After a relatively lackluster start to the season, Terry McLaurin ($8,200 DK, $12,000 FD) has gotten a bump from Heinicke. In the six games with Carson Wentz, McLaurin averaged 9.22 half PPR points and 11.05 PPR points (the respective FD and DK scoring systems). In the three matchups since Heinicke has taken over, those marks have jumped to 11.05 and 15.17. The primary problem is the aforementioned Eagles' defense, which has suffocated the likes of Justin Jefferson and CeeDee Lamb this season. Even so, McLaurin is priced softly for his role and remains a good play. Curtis Samuel ($6,600 DK, $9,000 FD) has gone the opposite direction with Heinicke under center, commanding only 16 targets across his last three games combined. He remains involved as rusher, which makes him more intriguing than his usage in the passing game suggests. Similarly to Smith, Samuel is much closer to McLaurin in terms of level of production than many may believe on the surface based on what has happened in recent weeks. Samuel is a fine play as a result, but I'd only play one of McLaurin and Samuel due to the muted projected nature of the Washington offense. Jahan Dotson ($5,000 DK, $8,000 FD) is the wild card of the group. He'll suit up for the first time since Week 4. In his first four games, he was generally sitting between four and five targets. He had one spike week, but I wouldn't expect him to pop in his first game back. His biggest effect could be stealing targets from McLaurin and Samuel. The early-season sample says it will be McLaurin who is hurt, but that was with a different quarterback and in an extremely small sample.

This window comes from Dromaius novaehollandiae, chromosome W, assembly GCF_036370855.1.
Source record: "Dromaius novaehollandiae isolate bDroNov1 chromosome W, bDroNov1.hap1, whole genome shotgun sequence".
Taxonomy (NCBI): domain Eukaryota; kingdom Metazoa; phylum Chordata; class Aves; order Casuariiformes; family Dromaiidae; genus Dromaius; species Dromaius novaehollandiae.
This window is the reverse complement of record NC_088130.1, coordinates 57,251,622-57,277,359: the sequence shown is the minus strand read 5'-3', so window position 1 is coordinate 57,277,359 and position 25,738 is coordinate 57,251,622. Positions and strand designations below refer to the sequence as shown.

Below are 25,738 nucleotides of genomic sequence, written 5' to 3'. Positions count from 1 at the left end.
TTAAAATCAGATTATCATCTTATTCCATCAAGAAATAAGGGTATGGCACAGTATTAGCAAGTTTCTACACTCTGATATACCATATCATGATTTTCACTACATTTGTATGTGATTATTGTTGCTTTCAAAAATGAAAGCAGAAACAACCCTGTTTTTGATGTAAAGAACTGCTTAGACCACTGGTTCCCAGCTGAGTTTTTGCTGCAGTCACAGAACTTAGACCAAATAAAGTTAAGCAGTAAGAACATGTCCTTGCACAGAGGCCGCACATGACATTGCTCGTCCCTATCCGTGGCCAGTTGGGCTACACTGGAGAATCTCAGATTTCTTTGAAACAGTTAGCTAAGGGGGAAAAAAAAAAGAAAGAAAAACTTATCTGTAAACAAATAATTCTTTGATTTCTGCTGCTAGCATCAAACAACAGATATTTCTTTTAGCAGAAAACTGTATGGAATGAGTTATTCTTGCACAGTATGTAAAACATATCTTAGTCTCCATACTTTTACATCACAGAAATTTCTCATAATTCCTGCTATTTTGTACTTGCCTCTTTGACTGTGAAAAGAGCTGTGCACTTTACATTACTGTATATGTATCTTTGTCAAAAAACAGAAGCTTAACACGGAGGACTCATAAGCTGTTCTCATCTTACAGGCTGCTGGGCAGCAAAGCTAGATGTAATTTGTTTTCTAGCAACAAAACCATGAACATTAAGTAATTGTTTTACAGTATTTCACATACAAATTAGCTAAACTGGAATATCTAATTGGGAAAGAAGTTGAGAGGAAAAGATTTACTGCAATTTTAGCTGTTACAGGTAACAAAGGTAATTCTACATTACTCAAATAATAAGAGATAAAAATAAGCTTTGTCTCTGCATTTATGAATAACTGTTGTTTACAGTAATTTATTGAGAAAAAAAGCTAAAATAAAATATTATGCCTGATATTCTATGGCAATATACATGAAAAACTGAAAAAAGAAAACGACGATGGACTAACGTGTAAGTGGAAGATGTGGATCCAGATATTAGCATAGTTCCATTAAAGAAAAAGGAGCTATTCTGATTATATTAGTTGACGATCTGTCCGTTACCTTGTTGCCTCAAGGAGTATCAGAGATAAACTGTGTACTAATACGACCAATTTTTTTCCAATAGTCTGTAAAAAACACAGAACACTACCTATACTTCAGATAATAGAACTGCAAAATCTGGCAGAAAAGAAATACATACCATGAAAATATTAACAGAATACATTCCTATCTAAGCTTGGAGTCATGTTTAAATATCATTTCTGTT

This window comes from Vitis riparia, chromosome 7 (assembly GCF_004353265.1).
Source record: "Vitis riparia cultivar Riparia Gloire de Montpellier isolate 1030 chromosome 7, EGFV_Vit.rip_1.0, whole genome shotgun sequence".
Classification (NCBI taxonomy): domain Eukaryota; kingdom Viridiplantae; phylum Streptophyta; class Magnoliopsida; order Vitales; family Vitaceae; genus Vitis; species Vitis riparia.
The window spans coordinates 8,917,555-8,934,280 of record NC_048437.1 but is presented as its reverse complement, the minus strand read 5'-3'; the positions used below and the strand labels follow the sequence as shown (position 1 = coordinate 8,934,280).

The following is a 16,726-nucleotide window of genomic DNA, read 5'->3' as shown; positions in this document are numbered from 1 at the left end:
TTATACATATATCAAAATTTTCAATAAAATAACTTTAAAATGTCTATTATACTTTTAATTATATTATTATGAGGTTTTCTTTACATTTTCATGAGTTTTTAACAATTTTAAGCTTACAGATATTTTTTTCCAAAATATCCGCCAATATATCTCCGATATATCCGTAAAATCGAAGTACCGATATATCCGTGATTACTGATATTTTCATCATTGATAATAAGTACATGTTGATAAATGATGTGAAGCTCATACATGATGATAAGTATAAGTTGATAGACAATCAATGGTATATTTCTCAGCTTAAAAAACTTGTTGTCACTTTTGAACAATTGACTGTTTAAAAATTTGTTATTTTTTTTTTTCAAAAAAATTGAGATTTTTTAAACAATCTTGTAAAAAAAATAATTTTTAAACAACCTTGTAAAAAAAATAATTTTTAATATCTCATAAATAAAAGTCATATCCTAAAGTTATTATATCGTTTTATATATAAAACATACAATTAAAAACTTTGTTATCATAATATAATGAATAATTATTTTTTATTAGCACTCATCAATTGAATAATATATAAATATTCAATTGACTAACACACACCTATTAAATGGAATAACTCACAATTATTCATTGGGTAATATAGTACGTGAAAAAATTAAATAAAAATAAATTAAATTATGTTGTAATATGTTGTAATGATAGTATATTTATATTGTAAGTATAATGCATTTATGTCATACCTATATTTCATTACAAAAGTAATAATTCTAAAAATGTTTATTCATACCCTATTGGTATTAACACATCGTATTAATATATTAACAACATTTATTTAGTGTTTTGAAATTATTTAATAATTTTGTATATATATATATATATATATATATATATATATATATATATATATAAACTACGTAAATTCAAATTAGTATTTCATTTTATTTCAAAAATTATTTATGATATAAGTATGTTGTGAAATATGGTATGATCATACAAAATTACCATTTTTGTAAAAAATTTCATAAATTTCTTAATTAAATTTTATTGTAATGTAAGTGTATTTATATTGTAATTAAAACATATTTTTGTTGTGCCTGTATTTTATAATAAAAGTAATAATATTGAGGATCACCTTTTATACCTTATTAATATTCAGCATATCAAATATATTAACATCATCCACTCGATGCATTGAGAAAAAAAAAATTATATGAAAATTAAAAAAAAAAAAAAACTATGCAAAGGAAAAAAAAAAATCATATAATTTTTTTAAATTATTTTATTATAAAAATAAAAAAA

Things are pretty thin from there for each team. Logan Thomas ($2,600 DK, $7,000 FD) and Quez Watkins ($4,200 DK, $6,5000 FD) are both worth mentioning due to their relatively strong presence on the field, though both have been limited to wind sprints of late. Of the duo, I'd turn to Thomas as a potential punt play. Watkins is a potential home-run hitter, but he's priced highly on DK and more importantly has only two catches of more than 20 yards. He's a better punt play on FD, but we can point to lack of production once again. If the game gets out of hand, Zach Pascal ($1,400 DK, $7,500 FD) is the more reasonably priced option on DK, but he's also a very thin play.